For as excited as I was to read this, I kept waiting for it to really hook me.  And waiting.  And waiting.  It wasn’t that it wasn’t a good story, but I just felt it was missing that “can’t put this down” moment.

The concept of it is really interesting.  Basically, the whole world is run by the Church and demons are very, very real threats.  That was pretty awesome.

And the characters are good too.  Nina is tough, even though she doesn’t always feel like it.  She’s just been forced into that role if she has any hope of protecting her sister.  She’s not the strongest nor is she the smartest, but she makes do.  And while I definitely liked the other characters, I just didn’t feel like I really got to know them well.  Finn was probably the next most seen character and then after that, it was a lot of people in a very small amount of space.

The story had everything I love from Vincent.  There were unexpected twists and turns, hilarious jokes and one-liners, lovable characters, and really crazy creepy stuff.  But I think the thing that made it the hardest for me was the fact that I felt there was instalove in this book.  Sure, it’s on Finn’s side more than Nina’s, but still…it felt really rushed.  And I’m not used to that from Vincent.  I’m not sure why it was used here.

Overall, it’s a good story.  I just wish we had more time to get to know the characters and that the love aspect moved at a more reasonable pace.

Like It Never Happened

First Lines: It wasn’t like he begged me to sit shotgun in his ancient station wagon.  Mr. McFadden only offered me a ride home because I happened to be backstage looking for a taxidermied puffin.

This was a book that I liked the cover, loved the blurb, and thought it was worth the read.  I always feel sort of lucky when I find a new book like this on the library shelves.

Rebecca Rivers is an actress to the bone.  And when she receives a lead role in her school’s performance of The Crucible, her life changes.  She grows close with the other leads and even gets to kiss the handsome Charlie Lamb on stage.  No one can find fault with Rebecca, not even the notoriously picky director.  Though the five friends vow never to date, Rebecca can’t help having feelings for Charlie.  But the drama off-stage can be more dramatic than that on stage.  A life-altering accusation threatens to destroy everything…even if it’s not all true.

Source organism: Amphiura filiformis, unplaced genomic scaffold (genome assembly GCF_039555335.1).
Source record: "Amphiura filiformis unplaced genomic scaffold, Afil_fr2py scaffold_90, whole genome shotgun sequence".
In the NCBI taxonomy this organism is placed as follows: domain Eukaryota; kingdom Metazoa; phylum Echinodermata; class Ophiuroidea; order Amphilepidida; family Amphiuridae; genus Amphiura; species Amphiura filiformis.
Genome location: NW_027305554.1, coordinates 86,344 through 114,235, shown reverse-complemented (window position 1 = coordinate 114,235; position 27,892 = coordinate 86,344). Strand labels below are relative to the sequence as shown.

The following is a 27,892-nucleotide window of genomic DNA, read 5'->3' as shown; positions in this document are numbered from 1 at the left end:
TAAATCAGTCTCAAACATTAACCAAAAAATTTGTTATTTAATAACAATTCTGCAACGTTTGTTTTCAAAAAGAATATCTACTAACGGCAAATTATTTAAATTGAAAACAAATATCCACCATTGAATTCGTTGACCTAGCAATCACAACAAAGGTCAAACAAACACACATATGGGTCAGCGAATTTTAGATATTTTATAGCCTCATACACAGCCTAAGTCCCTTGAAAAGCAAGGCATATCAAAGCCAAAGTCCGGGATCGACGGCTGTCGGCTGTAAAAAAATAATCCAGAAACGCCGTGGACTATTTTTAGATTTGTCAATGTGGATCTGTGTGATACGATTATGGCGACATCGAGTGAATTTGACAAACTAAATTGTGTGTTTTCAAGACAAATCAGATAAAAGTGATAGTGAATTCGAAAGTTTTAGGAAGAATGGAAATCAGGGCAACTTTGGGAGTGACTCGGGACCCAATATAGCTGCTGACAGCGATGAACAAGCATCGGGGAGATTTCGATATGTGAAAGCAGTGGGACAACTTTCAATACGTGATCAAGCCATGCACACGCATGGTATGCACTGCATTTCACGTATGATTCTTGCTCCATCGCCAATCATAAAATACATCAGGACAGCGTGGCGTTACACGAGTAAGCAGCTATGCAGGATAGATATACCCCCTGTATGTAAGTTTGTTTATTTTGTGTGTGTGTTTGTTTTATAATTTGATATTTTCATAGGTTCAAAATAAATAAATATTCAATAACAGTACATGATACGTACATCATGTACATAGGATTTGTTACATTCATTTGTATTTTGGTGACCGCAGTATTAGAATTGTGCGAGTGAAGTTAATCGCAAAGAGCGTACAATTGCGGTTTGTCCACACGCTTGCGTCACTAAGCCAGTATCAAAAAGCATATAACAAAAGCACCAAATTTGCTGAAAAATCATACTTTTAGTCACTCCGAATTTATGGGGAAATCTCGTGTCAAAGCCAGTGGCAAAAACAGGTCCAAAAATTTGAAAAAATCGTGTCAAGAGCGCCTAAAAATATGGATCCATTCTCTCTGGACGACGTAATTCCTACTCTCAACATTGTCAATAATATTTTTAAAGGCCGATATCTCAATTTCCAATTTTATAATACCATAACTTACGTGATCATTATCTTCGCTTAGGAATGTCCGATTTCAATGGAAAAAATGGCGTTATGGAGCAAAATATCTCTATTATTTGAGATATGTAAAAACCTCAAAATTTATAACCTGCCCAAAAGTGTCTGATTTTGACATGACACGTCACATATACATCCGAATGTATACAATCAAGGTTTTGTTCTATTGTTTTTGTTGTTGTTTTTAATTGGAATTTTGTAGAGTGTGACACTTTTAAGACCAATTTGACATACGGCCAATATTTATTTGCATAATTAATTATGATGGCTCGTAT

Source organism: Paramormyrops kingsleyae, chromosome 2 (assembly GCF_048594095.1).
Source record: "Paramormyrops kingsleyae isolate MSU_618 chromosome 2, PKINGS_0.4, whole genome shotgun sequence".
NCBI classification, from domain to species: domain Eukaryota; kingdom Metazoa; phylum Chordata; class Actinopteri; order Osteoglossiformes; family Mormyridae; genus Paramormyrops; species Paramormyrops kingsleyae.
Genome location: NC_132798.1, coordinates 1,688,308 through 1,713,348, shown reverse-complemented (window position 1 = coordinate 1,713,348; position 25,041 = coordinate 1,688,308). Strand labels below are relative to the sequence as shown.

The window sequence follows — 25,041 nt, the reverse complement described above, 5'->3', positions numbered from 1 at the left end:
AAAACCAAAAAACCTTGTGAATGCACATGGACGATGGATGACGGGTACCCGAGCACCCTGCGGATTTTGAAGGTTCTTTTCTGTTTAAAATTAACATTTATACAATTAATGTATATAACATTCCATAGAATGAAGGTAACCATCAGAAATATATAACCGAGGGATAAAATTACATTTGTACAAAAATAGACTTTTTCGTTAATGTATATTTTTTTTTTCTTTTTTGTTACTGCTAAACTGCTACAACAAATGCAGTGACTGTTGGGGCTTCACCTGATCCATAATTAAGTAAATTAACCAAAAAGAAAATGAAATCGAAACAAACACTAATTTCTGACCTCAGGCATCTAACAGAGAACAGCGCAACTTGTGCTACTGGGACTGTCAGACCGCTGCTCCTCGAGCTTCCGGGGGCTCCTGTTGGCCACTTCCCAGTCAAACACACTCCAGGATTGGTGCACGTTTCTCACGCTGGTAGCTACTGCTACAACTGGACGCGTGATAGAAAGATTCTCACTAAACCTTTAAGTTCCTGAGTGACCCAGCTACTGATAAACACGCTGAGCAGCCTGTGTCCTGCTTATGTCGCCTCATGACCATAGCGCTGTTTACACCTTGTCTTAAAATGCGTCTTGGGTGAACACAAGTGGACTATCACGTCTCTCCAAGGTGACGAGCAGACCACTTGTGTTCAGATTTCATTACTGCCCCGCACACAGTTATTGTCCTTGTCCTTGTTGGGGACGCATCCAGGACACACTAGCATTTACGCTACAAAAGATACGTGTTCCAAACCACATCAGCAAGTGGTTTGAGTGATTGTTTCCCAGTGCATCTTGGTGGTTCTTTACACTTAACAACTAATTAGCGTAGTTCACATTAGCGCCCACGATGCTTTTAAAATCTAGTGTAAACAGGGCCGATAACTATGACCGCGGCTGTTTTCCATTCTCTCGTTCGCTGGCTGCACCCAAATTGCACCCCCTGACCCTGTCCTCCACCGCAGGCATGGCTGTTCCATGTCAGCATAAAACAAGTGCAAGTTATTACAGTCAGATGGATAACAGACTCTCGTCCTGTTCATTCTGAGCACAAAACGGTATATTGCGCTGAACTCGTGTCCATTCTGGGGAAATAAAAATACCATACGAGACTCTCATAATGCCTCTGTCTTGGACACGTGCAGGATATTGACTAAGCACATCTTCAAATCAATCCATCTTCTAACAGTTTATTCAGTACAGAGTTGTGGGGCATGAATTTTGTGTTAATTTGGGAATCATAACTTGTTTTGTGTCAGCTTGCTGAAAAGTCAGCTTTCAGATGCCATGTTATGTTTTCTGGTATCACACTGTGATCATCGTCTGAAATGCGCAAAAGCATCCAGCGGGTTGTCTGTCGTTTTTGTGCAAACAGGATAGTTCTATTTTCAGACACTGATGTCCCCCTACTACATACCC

To be perfectly honest, this is a DNF at pg. 241.  But before I get to my reasons for stopping (because that will have spoilers), I’ll share with you some other information.

Frankly, the writing isn’t bad.  It unraveled in a logical way, with the plot sometimes dropping clues about things ahead of discussing them to avoid an info-dump.  All well and good.  The characterizations as well were also good.  Charlie, a social chameleon, completely fits the way he’s described.  Sure, the characters are a bit extreme at times, but a lot of real people are too.

Ok, one unspoilery thing I can say about why I stopped is that I can’t stand mean girl-types and horrific, unfounded rumors.  I can’t.  (I actually despise the movie Mean GirlsDespise.)  And I have a very low tolerance for “wild child” behavior (like smoking pot, smoking cigarettes because everything thinks it looks cool, and getting drunk before noon).  All of this plays a role in the story and I hated it.  Should I have realized that some of this would be present before the book started (based on its tagline and blurb)?  Yes.  That’s on me.

Now I’m about to go into the spoilery stuff.  (Well, if you can call it spoilery considering I actually have no idea how the book ends.)  If you care to read on, go ahead.  If not, skip to the part below the lovely symbols.

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Here’s why I couldn’t finish the book: the plot took a dramatic shift into the realm of teacher-student relationships.  At the time I’d stopped reading, nothing had actually happened.  But Rebecca kept fantasizing about kissing her teacher and it really weirded me out.  (I’m a teacher.  This summer, a former teacher of mine was just sentenced to 4 years in jail for his relations with a student.  It’s sick.)

And frankly, trying to avoid those relationships is lesson number one in becoming a teacher.  You think I’m joking, but I can vividly recall one of my professors describing exactly how much you DO NOT want to be even in the ballpark of one of those accusations coming out.  Rule One: NEVER give students rides (which clearly Mr. McFadden just did in the first lines).

I can’t handle those kinds of plots.  Reading about Rebecca’s fantasies and Mr. McFadden’s indiscretions, I wanted to rub my skin raw.  I’m disgusted now just thinking about it again.

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If you skipped the spoilery stuff, I’ll sum it up in this way: the book was making me vastly uncomfortable and I had to make the decision between being uncomfortable and finishing the book or making myself happy and quit.  So I quit.  Why finish a book that’ll practically give me nightmares when I could be reading something I find more engaging?

Overall, it’s probably not a bad book.  But that plot twist killed anything and everything I may have felt for this book.